Red Hook is one of my favorite parts of town, mostly because be it summer or winter, it always feels quiet and far away, a break from the rest of the city. When you do find a pocket of people and activity, it still feels laid back, cool without trying super hard. That my favorite lobster roll in the city is also found there just makes Red Hook that much better.

While I know I don’t have to wait for summer to go down there and have that buttery, delicious lobster roll, if there’s one thing to make that experience better, it’ll be just a smidge of summer, a warm, sunshiny day and maybe a light breeze. Yup, that’s what I’m ready for.

 

*Note: Yes, I did skip right past spring, because spring in New York is mostly just Winter Lite. It also lasts all of about five minutes, while summer stretches out and feels like an eternity by the time fall rolls around.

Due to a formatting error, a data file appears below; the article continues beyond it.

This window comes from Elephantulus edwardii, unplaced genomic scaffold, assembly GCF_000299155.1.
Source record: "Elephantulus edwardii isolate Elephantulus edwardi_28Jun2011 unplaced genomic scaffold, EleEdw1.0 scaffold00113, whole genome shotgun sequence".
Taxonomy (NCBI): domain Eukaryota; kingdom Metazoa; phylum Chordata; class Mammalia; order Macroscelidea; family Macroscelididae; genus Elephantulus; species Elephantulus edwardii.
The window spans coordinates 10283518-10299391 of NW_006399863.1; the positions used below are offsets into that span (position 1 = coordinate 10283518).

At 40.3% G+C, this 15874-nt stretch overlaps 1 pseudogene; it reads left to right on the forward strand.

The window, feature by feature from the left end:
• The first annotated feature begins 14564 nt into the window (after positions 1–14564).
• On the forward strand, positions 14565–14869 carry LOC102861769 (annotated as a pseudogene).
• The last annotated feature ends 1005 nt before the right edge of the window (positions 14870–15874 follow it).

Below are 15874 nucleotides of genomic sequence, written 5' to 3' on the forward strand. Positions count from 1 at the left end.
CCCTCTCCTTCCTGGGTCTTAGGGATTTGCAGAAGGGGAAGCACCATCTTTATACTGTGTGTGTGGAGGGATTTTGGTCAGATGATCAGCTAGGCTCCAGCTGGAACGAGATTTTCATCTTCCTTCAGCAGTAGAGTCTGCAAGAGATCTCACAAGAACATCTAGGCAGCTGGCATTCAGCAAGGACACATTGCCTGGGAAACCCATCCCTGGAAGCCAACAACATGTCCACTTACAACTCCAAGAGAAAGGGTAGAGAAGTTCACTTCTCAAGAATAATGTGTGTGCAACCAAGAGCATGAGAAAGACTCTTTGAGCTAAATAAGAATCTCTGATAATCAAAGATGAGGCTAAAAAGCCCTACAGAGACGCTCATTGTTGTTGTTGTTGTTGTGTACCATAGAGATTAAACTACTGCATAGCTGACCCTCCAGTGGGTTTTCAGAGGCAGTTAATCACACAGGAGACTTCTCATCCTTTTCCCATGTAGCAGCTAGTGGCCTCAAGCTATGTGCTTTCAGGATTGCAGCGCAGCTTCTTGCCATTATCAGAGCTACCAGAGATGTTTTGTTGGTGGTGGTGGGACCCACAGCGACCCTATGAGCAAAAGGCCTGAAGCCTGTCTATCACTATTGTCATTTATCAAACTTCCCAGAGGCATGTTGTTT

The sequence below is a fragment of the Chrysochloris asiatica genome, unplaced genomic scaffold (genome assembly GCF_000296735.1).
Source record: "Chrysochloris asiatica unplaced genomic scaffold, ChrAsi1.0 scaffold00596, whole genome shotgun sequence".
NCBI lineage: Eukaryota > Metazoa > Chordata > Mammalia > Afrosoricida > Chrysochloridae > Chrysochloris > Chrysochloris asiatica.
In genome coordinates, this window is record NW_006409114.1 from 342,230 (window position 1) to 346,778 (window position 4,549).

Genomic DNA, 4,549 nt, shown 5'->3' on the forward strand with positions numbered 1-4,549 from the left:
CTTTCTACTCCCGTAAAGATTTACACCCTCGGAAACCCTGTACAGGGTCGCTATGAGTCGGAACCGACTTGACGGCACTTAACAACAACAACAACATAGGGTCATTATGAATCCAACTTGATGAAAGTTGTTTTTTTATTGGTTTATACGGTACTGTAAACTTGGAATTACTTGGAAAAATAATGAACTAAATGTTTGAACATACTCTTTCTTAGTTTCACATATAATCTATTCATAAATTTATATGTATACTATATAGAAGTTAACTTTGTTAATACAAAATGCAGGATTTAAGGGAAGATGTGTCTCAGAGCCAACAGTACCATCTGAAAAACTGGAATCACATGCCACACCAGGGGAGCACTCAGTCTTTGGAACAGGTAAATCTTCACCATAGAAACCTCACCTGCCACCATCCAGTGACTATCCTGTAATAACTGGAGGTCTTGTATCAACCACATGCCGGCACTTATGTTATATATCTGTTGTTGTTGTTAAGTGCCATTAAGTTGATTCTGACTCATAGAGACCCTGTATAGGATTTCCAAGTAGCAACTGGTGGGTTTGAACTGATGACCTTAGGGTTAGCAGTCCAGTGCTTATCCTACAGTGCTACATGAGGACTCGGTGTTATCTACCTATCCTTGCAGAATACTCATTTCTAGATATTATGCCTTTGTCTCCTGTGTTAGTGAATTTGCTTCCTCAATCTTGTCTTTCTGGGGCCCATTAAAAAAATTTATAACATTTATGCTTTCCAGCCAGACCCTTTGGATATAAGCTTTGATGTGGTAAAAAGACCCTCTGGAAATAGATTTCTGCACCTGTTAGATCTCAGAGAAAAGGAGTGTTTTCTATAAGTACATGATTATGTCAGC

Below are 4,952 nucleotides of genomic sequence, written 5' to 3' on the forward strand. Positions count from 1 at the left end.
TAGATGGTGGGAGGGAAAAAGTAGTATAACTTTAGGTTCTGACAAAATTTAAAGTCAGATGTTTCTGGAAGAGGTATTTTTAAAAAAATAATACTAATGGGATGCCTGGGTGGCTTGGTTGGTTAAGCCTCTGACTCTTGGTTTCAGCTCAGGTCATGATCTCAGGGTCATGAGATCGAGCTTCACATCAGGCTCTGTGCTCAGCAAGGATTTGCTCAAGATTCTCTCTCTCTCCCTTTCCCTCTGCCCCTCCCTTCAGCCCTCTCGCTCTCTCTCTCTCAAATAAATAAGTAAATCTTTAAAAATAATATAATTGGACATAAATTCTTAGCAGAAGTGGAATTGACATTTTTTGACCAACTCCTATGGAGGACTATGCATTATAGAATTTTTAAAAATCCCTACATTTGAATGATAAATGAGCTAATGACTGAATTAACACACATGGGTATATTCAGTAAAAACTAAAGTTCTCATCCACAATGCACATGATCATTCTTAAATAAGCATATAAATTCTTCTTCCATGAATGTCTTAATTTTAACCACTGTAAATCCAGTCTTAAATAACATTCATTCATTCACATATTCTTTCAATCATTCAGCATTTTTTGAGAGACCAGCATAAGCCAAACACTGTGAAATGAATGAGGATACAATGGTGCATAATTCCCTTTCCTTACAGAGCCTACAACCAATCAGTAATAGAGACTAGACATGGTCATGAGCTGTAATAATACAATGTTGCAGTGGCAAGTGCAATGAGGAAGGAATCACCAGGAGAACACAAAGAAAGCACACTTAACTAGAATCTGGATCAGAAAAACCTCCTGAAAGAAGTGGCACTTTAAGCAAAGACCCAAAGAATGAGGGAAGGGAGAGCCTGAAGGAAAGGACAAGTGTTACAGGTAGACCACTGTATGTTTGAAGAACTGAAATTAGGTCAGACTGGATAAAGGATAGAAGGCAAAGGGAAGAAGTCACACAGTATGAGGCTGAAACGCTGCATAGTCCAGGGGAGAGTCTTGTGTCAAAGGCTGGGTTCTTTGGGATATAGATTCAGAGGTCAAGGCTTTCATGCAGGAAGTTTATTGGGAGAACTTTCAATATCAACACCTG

New year, same hot drink

Of the very many hot drinks I enjoy during winter, I don’t think hot toddies are necessarily the best tasting, but at the end of the day I think they’re my favorite overall.

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Hot toddy, happy me.

Hot buttered rum is great, mulled wine makes me feel Christmasy, hot chocolate is pretty much dessert, and spiked cider smells like my favorite time of year, but a good hot toddy, simultaneously sweet and spiced, warming and zesty, soothing and strong, is just my favorite.